Performance Evaluation of Inverted Tee (IT) Bridge System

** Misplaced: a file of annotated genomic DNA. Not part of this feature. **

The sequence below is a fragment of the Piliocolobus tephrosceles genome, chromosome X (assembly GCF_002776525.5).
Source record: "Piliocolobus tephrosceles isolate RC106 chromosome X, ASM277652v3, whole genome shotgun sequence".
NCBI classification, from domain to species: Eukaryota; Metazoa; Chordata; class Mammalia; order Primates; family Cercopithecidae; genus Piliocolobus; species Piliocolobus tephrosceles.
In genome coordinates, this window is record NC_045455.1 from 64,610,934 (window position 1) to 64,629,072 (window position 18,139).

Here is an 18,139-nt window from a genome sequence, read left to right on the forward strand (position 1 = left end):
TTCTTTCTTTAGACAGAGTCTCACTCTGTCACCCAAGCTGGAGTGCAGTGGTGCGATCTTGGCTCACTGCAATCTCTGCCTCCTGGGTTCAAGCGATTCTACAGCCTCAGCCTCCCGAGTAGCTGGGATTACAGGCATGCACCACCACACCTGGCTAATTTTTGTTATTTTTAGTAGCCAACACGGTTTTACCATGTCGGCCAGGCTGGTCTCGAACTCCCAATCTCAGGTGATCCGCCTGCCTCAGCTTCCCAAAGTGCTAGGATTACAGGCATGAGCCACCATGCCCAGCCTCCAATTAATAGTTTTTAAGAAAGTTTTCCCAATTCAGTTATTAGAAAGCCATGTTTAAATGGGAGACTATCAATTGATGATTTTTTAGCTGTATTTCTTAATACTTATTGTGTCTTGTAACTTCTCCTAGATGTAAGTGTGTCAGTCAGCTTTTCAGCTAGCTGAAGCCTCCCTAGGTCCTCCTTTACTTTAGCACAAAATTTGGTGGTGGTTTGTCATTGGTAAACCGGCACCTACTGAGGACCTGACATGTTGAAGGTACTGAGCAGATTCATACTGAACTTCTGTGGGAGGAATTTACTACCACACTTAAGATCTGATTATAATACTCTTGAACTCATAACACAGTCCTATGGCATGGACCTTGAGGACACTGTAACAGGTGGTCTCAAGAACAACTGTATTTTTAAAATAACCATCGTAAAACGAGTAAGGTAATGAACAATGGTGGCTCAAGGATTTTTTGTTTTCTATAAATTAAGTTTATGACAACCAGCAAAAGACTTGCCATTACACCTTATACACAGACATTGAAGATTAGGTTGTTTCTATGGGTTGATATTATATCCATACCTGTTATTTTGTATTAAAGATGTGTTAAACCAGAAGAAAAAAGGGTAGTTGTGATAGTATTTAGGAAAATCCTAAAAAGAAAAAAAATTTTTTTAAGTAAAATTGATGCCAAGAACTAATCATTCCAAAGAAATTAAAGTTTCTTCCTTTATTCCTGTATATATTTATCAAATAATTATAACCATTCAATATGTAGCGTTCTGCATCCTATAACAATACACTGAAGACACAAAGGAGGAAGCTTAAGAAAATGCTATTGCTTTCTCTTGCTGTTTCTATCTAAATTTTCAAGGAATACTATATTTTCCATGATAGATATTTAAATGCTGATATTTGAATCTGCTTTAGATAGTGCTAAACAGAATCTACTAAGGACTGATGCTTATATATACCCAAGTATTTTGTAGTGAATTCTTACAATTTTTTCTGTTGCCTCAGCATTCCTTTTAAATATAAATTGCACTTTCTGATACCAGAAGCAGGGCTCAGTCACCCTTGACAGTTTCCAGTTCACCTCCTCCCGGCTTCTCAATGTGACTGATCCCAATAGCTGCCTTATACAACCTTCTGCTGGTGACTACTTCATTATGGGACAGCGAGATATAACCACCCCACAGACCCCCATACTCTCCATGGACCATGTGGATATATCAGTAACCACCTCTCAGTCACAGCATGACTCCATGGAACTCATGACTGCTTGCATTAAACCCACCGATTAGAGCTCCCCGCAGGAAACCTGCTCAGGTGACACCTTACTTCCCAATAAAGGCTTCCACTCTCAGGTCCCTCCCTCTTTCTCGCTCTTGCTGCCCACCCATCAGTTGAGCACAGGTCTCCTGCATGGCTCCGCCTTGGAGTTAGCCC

In the state of Nebraska, the inverted tee (IT) girder system accounts for over 100 bridges. The IT girder system is an efficient construction technique for short to medium spans (up to approximately 80 feet), and was originally developed by University of Nebraska-Lincoln (UNL) and Nebraska Department of Roads (NDOR) engineers in 1996 (Kamel and Tadros, 1996; Jaber, 2013). Advantages of the IT girder system compared to traditional cast-in-place (CIP) slab systems include: 1) reduced costs and ease of construction due to its reduced weight; 2) shorter construction times (and roadway downtime) as no temporary formwork is required; 3) increased span-to-depth ratio; and, 4) increased structural capacity on a superstructure rehabilitation project when the depth is constrained. As a result, IT girder bridges have been successfully utilized in bridge designs throughout the state for both the state highway and local (county) systems. Current design practices aim to establish an efficient and quick construction of IT bridges. The selection of IT girder heights varies from 13.3 to 36.9 inches (IT 300 to 900), however there currently are no IT 900 girders in place within Nebraska. Current design specifies a maximum of 22 - 0.5 inch prestressing strands per girder. Before the concrete is placed, stay-in-place forms are utilized consisting of ¾ inch plywood sheets for a maximum girder spacing of 37 inches for construction ease. The cast-in-place deck is often 6 inches thick with a single layer of reinforcement. This reinforcement is typically specified as No. 5 bars spaced at 6 and 10 inches for the transverse and longitudinal directions, respectively. The castin-place deck is then completed using concrete with 28-day compressive strength of 4 ksi. Deck thickness shall be 8 inches with two layers of reinforcement on interstate bridges or when 42 inch NU rail is used. Despite its efficient construction, the flexibility of the IT girder system prior to deck placement (particularly for smaller sections) has caused some challenges during construction. Also, the use of single layer of reinforcement in a 6 inch thick deck may result in increased cracking as bridge ages especially in the transverse direction over the piers when the system is made continuous for live-load (Ambare and Peterman, 2006; Larson et al., 2013). Also, the effects of girder section, span, spacing, deck thickness, and skew angle on the distribution of live load are not fully understood. While IT girder systems have become widespread in Nebraska, little knowledge exists regarding their degradation and performance due to the relatively young age of these bridges. Therefore, a field assessment of existing IT system bridges is warranted to assess the current health of these structures and make recommendations for maintenance and future designs. For example, an updated design recommendation in Kansas incorporated post-tensioned strands to increase the systems durability (cracking) and span-to-depth ratio (further shape refinement) to combat some of the aforementioned issues (Nayal et al., 2007). Herein, the purpose of this proposed study is to assess the performance of this relatively young system to determine its structural performance, constructability, durability, and economy compared to other systems, such as slab and NU-girder bridges. This assessment will also recommend whether further enhancements are needed to improve the IT system performance. To accomplish these tasks, the current condition and cost data of all IT bridges will be collected and a detailed visual inspection of a large pool of IT bridges across the state of Nebraska will be conducted. Several interviews will be conducted with bridge producers from Precast Concrete Association of Nebraska (PCAN) and bridge contractors from Associated General Contractors (AGC) to understand their experience with IT production, as well as to collect their feedback on construction. Analytical investigations will be also conducted on select IT designs to further understand the effects of certain variables, such as: deflection under construction loads, live load distribution, loading of exterior girders, and re-decking of IT bridges.